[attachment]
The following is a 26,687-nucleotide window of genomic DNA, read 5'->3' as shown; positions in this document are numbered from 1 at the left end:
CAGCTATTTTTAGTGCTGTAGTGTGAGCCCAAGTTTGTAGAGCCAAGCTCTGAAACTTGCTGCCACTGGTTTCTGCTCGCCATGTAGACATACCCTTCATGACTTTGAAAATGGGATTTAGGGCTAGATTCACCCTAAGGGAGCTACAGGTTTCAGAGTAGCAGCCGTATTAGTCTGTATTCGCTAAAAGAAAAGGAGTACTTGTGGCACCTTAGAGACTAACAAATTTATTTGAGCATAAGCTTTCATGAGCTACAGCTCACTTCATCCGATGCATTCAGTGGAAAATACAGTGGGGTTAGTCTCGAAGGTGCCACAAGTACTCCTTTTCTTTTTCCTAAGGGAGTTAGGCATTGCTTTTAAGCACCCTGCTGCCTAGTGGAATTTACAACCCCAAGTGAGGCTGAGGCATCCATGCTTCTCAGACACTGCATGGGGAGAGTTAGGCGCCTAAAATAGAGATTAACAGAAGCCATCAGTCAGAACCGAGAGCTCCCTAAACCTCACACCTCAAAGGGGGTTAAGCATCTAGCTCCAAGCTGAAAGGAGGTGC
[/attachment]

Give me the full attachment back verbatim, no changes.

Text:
The following is a 26,687-nucleotide window of genomic DNA, read 5'->3' as shown; positions in this document are numbered from 1 at the left end:
CAGCTATTTTTAGTGCTGTAGTGTGAGCCCAAGTTTGTAGAGCCAAGCTCTGAAACTTGCTGCCACTGGTTTCTGCTCGCCATGTAGACATACCCTTCATGACTTTGAAAATGGGATTTAGGGCTAGATTCACCCTAAGGGAGCTACAGGTTTCAGAGTAGCAGCCGTATTAGTCTGTATTCGCTAAAAGAAAAGGAGTACTTGTGGCACCTTAGAGACTAACAAATTTATTTGAGCATAAGCTTTCATGAGCTACAGCTCACTTCATCCGATGCATTCAGTGGAAAATACAGTGGGGTTAGTCTCGAAGGTGCCACAAGTACTCCTTTTCTTTTTCCTAAGGGAGTTAGGCATTGCTTTTAAGCACCCTGCTGCCTAGTGGAATTTACAACCCCAAGTGAGGCTGAGGCATCCATGCTTCTCAGACACTGCATGGGGAGAGTTAGGCGCCTAAAATAGAGATTAACAGAAGCCATCAGTCAGAACCGAGAGCTCCCTAAACCTCACACCTCAAAGGGGGTTAAGCATCTAGCTCCAAGCTGAAAGGAGGTGC